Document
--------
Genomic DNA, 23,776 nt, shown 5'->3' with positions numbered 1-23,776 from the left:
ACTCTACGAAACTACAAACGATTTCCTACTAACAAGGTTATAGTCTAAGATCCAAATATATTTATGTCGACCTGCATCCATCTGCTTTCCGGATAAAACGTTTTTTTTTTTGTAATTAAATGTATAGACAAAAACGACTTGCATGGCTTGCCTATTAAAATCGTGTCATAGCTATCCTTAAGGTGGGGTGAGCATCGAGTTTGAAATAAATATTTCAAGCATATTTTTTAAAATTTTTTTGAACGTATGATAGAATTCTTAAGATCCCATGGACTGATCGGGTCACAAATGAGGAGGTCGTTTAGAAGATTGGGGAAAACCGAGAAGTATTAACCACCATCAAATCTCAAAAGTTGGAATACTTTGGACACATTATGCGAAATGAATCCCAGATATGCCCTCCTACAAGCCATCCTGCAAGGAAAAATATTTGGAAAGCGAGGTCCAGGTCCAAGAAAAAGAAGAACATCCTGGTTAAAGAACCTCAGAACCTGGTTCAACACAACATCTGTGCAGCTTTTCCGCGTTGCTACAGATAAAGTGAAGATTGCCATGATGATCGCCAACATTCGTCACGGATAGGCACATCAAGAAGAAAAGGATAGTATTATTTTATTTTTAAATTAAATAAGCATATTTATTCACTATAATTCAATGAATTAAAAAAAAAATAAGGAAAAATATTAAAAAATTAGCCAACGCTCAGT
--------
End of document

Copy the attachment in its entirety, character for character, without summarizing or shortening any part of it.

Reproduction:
Genomic DNA, 23,776 nt, shown 5'->3' with positions numbered 1-23,776 from the left:
ACTCTACGAAACTACAAACGATTTCCTACTAACAAGGTTATAGTCTAAGATCCAAATATATTTATGTCGACCTGCATCCATCTGCTTTCCGGATAAAACGTTTTTTTTTTTGTAATTAAATGTATAGACAAAAACGACTTGCATGGCTTGCCTATTAAAATCGTGTCATAGCTATCCTTAAGGTGGGGTGAGCATCGAGTTTGAAATAAATATTTCAAGCATATTTTTTAAAATTTTTTTGAACGTATGATAGAATTCTTAAGATCCCATGGACTGATCGGGTCACAAATGAGGAGGTCGTTTAGAAGATTGGGGAAAACCGAGAAGTATTAACCACCATCAAATCTCAAAAGTTGGAATACTTTGGACACATTATGCGAAATGAATCCCAGATATGCCCTCCTACAAGCCATCCTGCAAGGAAAAATATTTGGAAAGCGAGGTCCAGGTCCAAGAAAAAGAAGAACATCCTGGTTAAAGAACCTCAGAACCTGGTTCAACACAACATCTGTGCAGCTTTTCCGCGTTGCTACAGATAAAGTGAAGATTGCCATGATGATCGCCAACATTCGTCACGGATAGGCACATCAAGAAGAAAAGGATAGTATTATTTTATTTTTAAATTAAATAAGCATATTTATTCACTATAATTCAATGAATTAAAAAAAAAATAAGGAAAAATATTAAAAAATTAGCCAACGCTCAGT